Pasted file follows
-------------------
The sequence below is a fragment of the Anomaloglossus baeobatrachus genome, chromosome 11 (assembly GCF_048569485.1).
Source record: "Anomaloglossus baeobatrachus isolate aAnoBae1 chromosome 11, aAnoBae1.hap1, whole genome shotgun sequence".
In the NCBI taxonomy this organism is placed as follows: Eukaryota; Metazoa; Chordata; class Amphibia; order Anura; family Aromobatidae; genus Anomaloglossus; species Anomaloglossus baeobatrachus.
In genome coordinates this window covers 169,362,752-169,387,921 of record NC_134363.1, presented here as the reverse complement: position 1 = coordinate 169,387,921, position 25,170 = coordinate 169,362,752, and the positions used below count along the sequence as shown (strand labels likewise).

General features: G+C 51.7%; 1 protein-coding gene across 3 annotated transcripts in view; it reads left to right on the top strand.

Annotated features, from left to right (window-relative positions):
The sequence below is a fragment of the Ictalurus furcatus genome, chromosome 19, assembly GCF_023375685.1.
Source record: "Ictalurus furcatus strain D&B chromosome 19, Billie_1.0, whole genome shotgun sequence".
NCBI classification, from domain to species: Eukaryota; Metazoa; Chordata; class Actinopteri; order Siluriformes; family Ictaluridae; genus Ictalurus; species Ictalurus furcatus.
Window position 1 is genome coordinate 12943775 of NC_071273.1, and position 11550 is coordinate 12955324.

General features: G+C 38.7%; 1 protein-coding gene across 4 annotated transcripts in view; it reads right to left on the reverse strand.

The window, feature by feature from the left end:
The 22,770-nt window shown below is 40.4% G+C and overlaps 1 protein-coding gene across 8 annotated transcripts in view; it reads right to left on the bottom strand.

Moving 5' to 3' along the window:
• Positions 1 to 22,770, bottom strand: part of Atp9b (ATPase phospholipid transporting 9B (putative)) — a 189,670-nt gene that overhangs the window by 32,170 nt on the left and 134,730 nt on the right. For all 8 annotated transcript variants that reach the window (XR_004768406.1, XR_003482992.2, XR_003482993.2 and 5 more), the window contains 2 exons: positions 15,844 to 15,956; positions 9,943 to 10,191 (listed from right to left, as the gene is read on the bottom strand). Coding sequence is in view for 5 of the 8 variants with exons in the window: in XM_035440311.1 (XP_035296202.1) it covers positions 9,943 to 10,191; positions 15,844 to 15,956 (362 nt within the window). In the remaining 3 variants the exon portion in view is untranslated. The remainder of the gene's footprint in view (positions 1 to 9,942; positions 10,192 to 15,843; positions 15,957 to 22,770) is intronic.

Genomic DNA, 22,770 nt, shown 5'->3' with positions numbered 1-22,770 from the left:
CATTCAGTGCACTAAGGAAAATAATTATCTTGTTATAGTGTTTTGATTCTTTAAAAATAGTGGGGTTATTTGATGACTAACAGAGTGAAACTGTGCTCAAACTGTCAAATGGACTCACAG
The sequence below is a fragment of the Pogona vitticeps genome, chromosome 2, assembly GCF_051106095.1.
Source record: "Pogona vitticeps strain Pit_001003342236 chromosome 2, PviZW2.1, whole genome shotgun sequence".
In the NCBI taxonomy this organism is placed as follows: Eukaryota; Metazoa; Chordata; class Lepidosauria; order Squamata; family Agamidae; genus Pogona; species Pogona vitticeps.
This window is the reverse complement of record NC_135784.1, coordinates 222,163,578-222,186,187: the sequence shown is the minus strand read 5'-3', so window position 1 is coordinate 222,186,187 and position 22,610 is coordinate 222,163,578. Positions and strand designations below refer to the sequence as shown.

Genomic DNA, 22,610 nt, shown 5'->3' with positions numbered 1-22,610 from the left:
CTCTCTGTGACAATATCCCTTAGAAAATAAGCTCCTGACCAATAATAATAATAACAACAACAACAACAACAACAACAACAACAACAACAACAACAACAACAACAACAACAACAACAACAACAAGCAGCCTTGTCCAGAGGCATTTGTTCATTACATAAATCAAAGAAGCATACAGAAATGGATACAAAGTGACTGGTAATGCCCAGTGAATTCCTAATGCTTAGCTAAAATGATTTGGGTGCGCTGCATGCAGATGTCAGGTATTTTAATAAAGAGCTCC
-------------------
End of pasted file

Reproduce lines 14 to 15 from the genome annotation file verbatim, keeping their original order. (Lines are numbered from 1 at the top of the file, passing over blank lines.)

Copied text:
Moving 5' to 3' along the window:
• Positions 1 to 22,770, bottom strand: part of Atp9b (ATPase phospholipid transporting 9B (putative)) — a 189,670-nt gene that overhangs the window by 32,170 nt on the left and 134,730 nt on the right. For all 8 annotated transcript variants that reach the window (XR_004768406.1, XR_003482992.2, XR_003482993.2 and 5 more), the window contains 2 exons: positions 15,844 to 15,956; positions 9,943 to 10,191 (listed from right to left, as the gene is read on the bottom strand). Coding sequence is in view for 5 of the 8 variants with exons in the window: in XM_035440311.1 (XP_035296202.1) it covers positions 9,943 to 10,191; positions 15,844 to 15,956 (362 nt within the window). In the remaining 3 variants the exon portion in view is untranslated. The remainder of the gene's footprint in view (positions 1 to 9,942; positions 10,192 to 15,843; positions 15,957 to 22,770) is intronic.